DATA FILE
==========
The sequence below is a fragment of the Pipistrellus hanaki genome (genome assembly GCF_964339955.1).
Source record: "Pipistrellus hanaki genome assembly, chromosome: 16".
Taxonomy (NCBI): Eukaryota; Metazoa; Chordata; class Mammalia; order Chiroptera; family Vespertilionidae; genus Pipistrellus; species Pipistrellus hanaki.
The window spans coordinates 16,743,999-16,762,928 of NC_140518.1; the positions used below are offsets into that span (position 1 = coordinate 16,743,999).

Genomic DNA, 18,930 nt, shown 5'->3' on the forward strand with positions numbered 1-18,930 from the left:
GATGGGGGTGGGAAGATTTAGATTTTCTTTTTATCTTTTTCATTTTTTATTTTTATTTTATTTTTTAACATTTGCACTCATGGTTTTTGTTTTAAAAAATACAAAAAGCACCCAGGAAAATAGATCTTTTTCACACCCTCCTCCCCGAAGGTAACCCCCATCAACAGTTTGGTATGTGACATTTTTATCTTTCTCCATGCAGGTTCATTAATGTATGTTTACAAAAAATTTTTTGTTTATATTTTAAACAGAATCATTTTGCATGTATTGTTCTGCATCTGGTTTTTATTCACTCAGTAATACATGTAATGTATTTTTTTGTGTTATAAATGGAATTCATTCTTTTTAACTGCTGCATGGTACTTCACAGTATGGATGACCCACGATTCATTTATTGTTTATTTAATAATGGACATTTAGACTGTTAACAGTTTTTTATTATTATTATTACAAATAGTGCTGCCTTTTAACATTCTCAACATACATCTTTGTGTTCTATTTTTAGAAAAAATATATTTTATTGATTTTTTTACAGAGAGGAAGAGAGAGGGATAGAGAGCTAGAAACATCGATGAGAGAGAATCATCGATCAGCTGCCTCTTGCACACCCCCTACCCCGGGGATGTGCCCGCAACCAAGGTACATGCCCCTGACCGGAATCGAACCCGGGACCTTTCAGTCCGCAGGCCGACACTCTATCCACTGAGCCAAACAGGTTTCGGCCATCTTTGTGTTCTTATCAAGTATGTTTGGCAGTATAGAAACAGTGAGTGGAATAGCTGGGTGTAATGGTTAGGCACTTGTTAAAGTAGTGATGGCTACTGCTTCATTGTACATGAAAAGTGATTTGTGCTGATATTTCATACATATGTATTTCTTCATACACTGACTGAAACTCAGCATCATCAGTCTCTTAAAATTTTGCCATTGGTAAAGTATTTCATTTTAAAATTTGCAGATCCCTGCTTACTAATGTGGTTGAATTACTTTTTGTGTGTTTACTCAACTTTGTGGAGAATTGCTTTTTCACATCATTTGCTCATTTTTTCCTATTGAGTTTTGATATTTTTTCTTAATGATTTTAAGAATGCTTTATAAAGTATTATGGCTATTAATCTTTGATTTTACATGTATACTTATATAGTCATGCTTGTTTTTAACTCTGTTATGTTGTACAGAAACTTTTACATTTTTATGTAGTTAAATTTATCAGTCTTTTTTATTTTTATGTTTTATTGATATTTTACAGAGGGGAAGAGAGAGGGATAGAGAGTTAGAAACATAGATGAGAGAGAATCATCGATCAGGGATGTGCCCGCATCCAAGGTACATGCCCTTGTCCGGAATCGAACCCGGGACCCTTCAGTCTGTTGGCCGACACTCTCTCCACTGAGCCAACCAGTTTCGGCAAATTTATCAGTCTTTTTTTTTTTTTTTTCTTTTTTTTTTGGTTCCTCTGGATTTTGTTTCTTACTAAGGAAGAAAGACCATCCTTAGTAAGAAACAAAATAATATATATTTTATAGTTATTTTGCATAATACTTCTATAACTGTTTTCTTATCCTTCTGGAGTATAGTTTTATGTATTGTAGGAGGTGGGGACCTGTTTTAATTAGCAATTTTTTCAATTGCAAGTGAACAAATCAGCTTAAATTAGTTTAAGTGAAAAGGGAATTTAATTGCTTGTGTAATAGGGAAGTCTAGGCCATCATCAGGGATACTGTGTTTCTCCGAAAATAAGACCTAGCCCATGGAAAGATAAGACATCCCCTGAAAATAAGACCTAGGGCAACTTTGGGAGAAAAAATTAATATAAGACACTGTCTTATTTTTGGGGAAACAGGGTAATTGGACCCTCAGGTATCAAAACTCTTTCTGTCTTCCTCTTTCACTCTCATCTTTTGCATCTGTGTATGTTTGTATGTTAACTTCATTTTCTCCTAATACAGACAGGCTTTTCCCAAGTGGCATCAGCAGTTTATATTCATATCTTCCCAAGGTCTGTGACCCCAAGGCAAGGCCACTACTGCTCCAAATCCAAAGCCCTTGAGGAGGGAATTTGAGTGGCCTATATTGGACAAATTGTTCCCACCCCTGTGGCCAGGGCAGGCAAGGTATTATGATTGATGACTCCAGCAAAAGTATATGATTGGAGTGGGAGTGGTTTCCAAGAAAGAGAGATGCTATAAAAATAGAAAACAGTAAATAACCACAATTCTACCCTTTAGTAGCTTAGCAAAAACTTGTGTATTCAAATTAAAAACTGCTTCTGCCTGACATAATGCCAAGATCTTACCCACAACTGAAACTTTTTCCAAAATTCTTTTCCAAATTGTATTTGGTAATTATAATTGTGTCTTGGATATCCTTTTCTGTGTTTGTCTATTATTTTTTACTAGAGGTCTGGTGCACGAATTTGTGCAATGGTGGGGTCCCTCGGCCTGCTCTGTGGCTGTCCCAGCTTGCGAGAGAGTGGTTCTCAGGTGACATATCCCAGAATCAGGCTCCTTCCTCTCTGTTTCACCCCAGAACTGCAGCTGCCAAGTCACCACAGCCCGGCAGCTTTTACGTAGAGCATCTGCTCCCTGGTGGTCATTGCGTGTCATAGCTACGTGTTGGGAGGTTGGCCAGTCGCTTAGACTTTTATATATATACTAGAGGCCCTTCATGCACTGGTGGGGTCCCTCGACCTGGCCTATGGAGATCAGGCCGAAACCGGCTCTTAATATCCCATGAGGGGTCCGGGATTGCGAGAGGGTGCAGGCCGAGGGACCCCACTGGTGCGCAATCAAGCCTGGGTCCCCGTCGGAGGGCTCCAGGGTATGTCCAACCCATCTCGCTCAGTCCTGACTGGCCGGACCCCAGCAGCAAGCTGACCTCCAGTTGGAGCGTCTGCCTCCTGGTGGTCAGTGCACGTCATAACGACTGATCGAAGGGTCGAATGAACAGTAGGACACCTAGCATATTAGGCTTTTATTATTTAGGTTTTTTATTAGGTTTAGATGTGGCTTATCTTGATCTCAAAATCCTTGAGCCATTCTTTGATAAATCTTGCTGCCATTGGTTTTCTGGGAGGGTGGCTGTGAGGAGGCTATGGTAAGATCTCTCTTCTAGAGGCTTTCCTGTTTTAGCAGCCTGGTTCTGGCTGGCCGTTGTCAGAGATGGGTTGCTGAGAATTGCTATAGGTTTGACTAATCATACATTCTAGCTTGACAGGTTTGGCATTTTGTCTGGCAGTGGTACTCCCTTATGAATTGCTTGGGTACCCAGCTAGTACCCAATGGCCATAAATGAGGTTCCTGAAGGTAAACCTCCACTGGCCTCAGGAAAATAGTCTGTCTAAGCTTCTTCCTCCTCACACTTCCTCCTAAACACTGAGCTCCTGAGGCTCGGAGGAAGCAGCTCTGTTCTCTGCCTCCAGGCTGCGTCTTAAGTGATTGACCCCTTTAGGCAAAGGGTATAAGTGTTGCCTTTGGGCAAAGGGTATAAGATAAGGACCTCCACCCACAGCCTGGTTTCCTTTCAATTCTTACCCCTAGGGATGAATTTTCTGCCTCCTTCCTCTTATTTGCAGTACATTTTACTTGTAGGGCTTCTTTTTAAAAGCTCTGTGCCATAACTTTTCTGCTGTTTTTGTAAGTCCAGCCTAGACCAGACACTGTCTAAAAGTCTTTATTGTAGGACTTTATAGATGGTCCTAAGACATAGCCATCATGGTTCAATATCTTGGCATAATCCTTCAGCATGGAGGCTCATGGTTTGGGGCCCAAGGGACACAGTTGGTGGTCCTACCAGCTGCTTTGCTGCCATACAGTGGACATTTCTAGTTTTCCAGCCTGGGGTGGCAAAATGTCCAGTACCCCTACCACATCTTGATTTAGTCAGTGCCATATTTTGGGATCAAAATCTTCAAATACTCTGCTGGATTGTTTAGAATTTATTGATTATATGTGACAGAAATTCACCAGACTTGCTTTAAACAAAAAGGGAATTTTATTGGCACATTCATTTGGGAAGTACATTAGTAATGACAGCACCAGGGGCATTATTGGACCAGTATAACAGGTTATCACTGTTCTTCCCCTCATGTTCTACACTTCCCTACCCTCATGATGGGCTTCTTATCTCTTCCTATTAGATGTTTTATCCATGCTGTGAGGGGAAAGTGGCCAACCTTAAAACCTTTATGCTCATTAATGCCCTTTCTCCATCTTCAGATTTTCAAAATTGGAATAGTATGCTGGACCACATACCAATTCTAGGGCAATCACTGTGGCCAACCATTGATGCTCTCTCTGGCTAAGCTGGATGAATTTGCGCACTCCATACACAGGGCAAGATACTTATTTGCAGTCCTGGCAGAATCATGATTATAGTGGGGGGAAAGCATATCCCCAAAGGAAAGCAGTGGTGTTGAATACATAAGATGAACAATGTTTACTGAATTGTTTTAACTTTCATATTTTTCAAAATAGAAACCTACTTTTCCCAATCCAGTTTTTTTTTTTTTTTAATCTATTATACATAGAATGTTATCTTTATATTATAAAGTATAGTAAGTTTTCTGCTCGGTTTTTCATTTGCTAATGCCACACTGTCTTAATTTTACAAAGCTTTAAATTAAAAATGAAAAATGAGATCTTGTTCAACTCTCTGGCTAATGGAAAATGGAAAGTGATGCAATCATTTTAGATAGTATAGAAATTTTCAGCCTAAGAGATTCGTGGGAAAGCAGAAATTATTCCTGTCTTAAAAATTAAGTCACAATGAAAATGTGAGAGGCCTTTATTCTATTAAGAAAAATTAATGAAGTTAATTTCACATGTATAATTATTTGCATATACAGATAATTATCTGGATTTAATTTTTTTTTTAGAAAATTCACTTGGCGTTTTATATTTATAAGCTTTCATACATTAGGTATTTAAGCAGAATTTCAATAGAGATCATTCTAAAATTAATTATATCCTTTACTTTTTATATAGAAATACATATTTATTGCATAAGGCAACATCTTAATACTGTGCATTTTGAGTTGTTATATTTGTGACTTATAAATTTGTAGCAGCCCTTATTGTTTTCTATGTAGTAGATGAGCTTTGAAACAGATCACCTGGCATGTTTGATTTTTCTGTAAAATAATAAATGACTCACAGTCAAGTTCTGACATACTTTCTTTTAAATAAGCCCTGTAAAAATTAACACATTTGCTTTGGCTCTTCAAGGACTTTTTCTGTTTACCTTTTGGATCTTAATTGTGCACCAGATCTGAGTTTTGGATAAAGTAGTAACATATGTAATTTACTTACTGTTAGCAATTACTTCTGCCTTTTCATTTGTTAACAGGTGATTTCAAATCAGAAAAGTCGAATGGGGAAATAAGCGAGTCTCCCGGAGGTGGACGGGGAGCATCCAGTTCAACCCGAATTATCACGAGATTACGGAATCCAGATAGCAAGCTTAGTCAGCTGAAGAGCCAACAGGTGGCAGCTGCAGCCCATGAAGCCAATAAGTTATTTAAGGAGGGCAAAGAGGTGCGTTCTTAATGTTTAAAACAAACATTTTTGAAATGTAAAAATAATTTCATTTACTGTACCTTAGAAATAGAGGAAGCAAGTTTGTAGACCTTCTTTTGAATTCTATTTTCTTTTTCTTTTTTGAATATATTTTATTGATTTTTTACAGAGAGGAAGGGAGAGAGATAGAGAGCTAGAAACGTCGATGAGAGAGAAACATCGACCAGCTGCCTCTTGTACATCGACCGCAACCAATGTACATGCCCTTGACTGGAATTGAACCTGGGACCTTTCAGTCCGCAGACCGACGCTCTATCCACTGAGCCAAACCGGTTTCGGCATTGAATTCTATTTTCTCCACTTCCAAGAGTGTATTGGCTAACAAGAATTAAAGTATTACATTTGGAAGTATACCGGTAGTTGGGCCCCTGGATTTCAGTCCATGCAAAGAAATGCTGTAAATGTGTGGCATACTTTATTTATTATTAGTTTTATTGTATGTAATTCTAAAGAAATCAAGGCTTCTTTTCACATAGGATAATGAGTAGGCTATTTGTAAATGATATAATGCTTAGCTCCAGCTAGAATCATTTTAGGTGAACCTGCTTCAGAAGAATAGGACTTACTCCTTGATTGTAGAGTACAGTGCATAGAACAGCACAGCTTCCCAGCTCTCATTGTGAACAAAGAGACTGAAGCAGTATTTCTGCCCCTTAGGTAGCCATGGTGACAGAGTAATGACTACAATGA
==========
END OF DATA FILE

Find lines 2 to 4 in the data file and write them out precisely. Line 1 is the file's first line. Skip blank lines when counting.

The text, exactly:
Source record: "Pipistrellus hanaki genome assembly, chromosome: 16".
Taxonomy (NCBI): Eukaryota; Metazoa; Chordata; class Mammalia; order Chiroptera; family Vespertilionidae; genus Pipistrellus; species Pipistrellus hanaki.
The window spans coordinates 16,743,999-16,762,928 of NC_140518.1; the positions used below are offsets into that span (position 1 = coordinate 16,743,999).